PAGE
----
Business 

The company that helps elephants and rocket cars

Spread the love

58 total views, 1 views today

South Africa’s Poynting is a global leader in designing and making antennae

In the dry heat of a South African savannah, a team of scientists is listening intently to the low rumbling sounds emitted by the world’s largest land animal, the African elephant.

Elephant communication is interesting because the frequency of their vocalisation is so low that it cannot be properly heard by human beings.

But by attaching a radio transmitter to these animals, the scientists from the University of Pretoria are able to record and analyse the animals’ chatter, hoping to unlock some of the pachyderms’ linguistic mysteries. And from that, hopefully help conservation work.

This project hinges on a simple, often-overlooked, piece of kit – equally vital if you are, say, flying an air ambulance across Norway or simply reading this article via a wireless link – the humble antenna.

The team from the University of Pretoria are listening intently to what elephants have to say

An antenna – made of metal often encased in plastic – allows data to be transmitted and received via radio waves.

Most of us don’t give them a thought unless they stop working, but for South Africa’s Andre Fourie, they are a bit of a passion.

“Antennas are very interesting things,” s

ays the 56-year-old. “They are highly complex to design, but relatively low-tech to manufacture.”

Mr Fourie is the founder and chairman of one of the world’s leading antenna designers and manufacturers – a South African business called Poynting.

Johannesburg-based Poynting started making them in 2001, and now exports them around the world. Its customers include the Norwegian Air Ambulance, the German Olympic sailing team, and numerous mobile phone networks.

Poynting has been making antennas since 2001

While the South African economy is better known for its mining industry rather than its hi-tech sector, firms like Poynting have greatly benefited from Africa’s telecommunications shift.

Rather than digging down to build a network of physical telephone and broadband cables, countries across the continent have gone straight to mobile phones and wireless connectivity.

This has created a huge demand for antennae over the past two decades, and Poynting has raced to meet this. The company has also developed some to work deep underground for mining companies.

“Africa is little invisible laboratory – we had all sorts of unique telecoms problems so we started making things that no one else in the world was making,” says Mr Fourie who had first studied antennae while at the University of the Witwatersrand in Johannesburg.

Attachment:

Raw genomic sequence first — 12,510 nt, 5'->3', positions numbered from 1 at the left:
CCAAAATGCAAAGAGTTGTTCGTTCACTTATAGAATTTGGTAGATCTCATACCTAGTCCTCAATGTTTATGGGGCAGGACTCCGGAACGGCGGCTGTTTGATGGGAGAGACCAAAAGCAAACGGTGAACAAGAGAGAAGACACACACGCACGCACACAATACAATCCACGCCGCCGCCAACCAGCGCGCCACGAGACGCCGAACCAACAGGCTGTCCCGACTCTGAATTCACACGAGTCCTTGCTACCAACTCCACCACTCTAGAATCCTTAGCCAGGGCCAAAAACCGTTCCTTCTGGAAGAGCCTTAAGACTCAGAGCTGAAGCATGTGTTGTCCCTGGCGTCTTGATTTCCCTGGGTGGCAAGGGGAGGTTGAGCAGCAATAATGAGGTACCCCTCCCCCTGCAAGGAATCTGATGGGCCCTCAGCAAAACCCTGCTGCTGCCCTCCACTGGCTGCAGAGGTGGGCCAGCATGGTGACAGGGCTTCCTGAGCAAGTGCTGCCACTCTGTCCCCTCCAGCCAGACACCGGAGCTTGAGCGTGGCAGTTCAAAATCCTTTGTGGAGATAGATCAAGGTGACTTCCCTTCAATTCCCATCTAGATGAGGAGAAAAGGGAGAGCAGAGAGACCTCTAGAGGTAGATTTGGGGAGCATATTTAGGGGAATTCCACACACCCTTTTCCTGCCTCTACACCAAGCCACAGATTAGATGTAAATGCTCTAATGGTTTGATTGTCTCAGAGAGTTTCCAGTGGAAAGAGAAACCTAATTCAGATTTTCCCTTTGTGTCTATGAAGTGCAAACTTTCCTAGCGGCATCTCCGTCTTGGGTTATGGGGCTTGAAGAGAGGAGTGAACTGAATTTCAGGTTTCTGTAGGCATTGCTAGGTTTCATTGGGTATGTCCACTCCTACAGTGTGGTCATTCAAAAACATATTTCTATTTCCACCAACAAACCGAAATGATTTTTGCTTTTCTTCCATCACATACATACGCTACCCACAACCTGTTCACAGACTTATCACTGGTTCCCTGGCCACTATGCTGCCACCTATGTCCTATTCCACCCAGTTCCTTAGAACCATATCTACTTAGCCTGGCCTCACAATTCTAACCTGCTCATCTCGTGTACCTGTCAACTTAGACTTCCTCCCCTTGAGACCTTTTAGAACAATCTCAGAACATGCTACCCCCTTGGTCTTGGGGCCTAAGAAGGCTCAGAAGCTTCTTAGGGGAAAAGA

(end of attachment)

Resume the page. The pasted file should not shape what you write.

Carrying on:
“We then realized that there was a demand elsewhere in the world. More than 16 years ago we were making outdoor antennas for farmers.

“Nowadays we sell thousands of units all over Europe and elsewhere, because [the world] is moving to… wireless [internet] access.”

 

Andre Fourie knows a few things about antennas

Mr Fourie adds that when it comes to designing them the magic lies in the precise shape of the bends in the metal needed to pick up and broadcast a specific frequency.

The design is so intricate that Poynting has written a specialist computer programme in order to optimize the shape and sizes of their antennas for a wide range of uses. And Mr Fourie himself owns 18 different antenna patents.

To continue the company’s global expansion, Poynting opened a European office in Germany earlier this year, and launched a second manufacturing facility in China to keep up with demand. The Chinese plant now produces half the firm’s output.

Michael Howard, Poynting’s chief executive, says that the company’s growth has been in annual double digits growth for most of its existence, “limited only by our own resources”.

“We’ve gone from manufacturing a few hundred units in our first year to now producing tens of thousands of units every single year.”

The firm’s turnover is now more than $8m (£6m) a year, with the main markets being Europe and Australia, while exports are growing in Asia.

Mr Howard says that Poynting has also worked hard to make sure it offers good customer care as a way to stand out.

Poynting’s antennae have been fitted to the Bloodhound rocket car

“Over the years we’ve built a good rapport with our customers, which differentiates us from products coming from elsewhere.”

While most of Poynting’s sales come through its established distribution networks, director Corinna Howard says that maintaining a good website is “vital for any business if it wishes to have a footprint in other countries”.

“It allows potential clients an insight into the business and its product portfolio. It also immediate contact with an consultant that can be of assistance with queries,” she says.

“No business can afford not to have a website.”

 

 

Ref:  BBC News

 

Related posts

Leave a Comment

17 − 7 =